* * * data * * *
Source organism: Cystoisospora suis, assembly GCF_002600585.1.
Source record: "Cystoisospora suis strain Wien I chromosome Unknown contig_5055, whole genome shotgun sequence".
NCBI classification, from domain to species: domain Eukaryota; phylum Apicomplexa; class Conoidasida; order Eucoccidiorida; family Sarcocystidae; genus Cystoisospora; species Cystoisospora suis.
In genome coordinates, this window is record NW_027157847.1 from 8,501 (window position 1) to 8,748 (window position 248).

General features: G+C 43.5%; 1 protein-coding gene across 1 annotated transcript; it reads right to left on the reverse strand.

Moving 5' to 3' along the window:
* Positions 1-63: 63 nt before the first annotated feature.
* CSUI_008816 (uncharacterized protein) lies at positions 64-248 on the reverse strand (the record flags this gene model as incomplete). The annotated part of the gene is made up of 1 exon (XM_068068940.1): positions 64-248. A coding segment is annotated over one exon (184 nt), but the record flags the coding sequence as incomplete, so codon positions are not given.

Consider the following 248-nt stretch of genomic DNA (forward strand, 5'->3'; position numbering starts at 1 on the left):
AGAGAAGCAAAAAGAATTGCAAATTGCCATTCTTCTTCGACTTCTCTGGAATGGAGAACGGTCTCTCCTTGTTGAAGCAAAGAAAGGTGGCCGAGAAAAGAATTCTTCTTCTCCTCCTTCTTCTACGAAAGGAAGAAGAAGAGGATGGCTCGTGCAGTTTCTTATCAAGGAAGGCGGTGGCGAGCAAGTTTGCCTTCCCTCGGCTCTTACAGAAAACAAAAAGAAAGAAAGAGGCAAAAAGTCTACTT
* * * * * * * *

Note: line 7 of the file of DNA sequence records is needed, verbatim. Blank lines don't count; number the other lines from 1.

* Positions 1-63: 63 nt before the first annotated feature.